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Four facts to know about the new Millennium book

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Four facts to know about the new Millennium book
Naomi Rapace as Millennium heroine Lisbeth Salander. Photo: Knut Koivisto/Yellow Bird/DPA
12:57 CEST+02:00
David Lagercrantz, the Swedish writer behind the sequels to Stieg Larsson's Millennium, has spoken about the fifth instalment in the global Nordic Noir hit series. Here are the best bits.

1. It's going to be widely available internationally

Millennium 5 is set to be translated into a whopping 56 languages (more than the fourth sequel, 'The Girl in the Spider's Web'), hoping to reach out to all of its global fan base. All the different versions are expected to be released around roughly the same date – spring next year – and Lagercrantz has been given a February 2017 deadline to finish his Swedish-language text, to make sure translators are given enough time to work.

"Things are calmer now, I have survived the worst, but because it went so well with the last book the expectations have been pushed up further," he told the Dagens Nyheter (DN) newspaper on Tuesday.


The fourth Millennium book was a major success. Photo: Fredrik Sandberg/TT

2. It's going to be more like Zlatan…?

"I feel that I have a tendency to be rather snobby about my popular science education. There was a bit of that in Millennium 4, I was supposed to write about black holes and everything," said Lagercrantz. "There won't be as many prime numbers in Millennium 5. I'm going to write more Raymond Chandler-esque or Zlatan-esque. A lighter, more hard-boiled touch."

Lagercrantz famously ghost wrote footballer Zlatan Ibrahimovic's biography 'I am Zlatan' about the striker's rough upbringing in Malmö. The Local is secretly hoping that gems like "an injured Zlatan is a serious thing for any team" and "I was unhappy, but I carried on being brilliant" are going to come out of heroine Lisbeth Salander's (Zalander's?) mouth in Millennium 4.


Is Lisbeth Salander going to join Paris Saint-Germain? Photo: AP Photo/Francois Mori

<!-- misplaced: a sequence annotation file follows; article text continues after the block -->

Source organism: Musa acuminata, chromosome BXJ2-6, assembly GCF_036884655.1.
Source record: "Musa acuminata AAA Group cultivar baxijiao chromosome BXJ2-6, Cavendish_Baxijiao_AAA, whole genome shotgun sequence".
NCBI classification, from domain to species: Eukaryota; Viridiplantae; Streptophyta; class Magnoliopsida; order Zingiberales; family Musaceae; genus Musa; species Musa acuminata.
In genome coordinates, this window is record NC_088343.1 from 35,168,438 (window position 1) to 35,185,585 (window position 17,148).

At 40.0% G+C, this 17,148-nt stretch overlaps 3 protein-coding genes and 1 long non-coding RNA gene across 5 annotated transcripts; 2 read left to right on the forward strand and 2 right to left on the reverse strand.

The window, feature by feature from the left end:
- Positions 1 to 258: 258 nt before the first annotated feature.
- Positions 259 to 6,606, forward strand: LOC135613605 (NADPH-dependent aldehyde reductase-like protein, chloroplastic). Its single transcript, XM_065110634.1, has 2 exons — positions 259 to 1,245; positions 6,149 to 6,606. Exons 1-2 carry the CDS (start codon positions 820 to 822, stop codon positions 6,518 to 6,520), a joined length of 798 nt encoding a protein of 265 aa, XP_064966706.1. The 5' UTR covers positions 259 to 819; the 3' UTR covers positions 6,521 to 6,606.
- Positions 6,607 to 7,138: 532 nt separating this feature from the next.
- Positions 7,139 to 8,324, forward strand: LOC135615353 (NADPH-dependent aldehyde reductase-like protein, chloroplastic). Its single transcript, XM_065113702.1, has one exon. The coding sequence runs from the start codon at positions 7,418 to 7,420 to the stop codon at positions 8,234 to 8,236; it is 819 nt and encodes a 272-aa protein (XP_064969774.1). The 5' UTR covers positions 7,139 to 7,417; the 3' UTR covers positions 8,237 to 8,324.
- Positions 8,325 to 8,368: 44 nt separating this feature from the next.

3. Its author is struggling to write it...

Lagercrantz, who has previously said he was "born to write" the Millennium sequels, admitted in the DN interview that he was in the process of rewriting the first 200 pages of the novel, because he was not satisfied with them. So when you hold the book in your hand next year, remember that several sheets crumpled up in Lagercrantz' bin came before it.

"It's unbelievably more difficult to write in a hard-boiled style than you think. Good hard-boiled prose requires a rhythm. You have to vary your sentences even if they are short and when the punchline comes you have to have prepared for it."


Writer's block, Lagercrantz? Photo: Janerik Henriksson/TT

4. ... AND he is worried about money

Specifically, he is worried about having too much money – a problem that commonly strikes only Bill Gates and indeed Swedish Nordic Noir authors of world fame. He revealed that he was given "at least" 10 kronor for each copy sold of 'The Girl in the Spider's Web, which he estimated was around 3.5 million copies, and expects to be able to cash in even more on the upcoming sequel.

"That alone is quite a lot of money and then the advance payments go up, because things have been going well. So of course it's going to be quite a lot of money, so I hope I don't get stuck in some kind of terrible greed," he said.


Lagercrantz is penning the new Millennium sequel. Photo: Vilhelm Stokstad/TT

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